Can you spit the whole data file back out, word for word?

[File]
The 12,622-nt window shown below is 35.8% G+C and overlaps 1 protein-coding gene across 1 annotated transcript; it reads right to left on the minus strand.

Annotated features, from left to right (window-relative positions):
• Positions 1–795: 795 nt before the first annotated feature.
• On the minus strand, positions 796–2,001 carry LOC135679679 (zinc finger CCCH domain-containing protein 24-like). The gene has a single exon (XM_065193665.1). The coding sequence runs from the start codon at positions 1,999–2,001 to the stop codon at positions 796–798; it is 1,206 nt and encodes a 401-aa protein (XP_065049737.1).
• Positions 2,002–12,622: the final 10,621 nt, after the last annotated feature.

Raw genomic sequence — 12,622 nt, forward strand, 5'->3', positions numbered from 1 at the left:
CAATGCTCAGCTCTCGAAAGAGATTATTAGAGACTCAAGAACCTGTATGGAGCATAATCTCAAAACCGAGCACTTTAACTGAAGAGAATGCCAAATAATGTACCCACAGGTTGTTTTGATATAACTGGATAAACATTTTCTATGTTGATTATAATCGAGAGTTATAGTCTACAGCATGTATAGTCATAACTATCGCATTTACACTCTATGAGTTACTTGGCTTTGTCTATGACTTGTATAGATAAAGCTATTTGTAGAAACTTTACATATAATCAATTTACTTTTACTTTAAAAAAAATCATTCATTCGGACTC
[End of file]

The 12,622-nt window shown below is 35.8% G+C and overlaps 1 protein-coding gene across 1 annotated transcript; it reads right to left on the minus strand.

Annotated features, from left to right (window-relative positions):
• Positions 1–795: 795 nt before the first annotated feature.
• On the minus strand, positions 796–2,001 carry LOC135679679 (zinc finger CCCH domain-containing protein 24-like). The gene has a single exon (XM_065193665.1). The coding sequence runs from the start codon at positions 1,999–2,001 to the stop codon at positions 796–798; it is 1,206 nt and encodes a 401-aa protein (XP_065049737.1).
• Positions 2,002–12,622: the final 10,621 nt, after the last annotated feature.

Raw genomic sequence — 12,622 nt, forward strand, 5'->3', positions numbered from 1 at the left:
CAATGCTCAGCTCTCGAAAGAGATTATTAGAGACTCAAGAACCTGTATGGAGCATAATCTCAAAACCGAGCACTTTAACTGAAGAGAATGCCAAATAATGTACCCACAGGTTGTTTTGATATAACTGGATAAACATTTTCTATGTTGATTATAATCGAGAGTTATAGTCTACAGCATGTATAGTCATAACTATCGCATTTACACTCTATGAGTTACTTGGCTTTGTCTATGACTTGTATAGATAAAGCTATTTGTAGAAACTTTACATATAATCAATTTACTTTTACTTTAAAAAAAATCATTCATTCGGACTC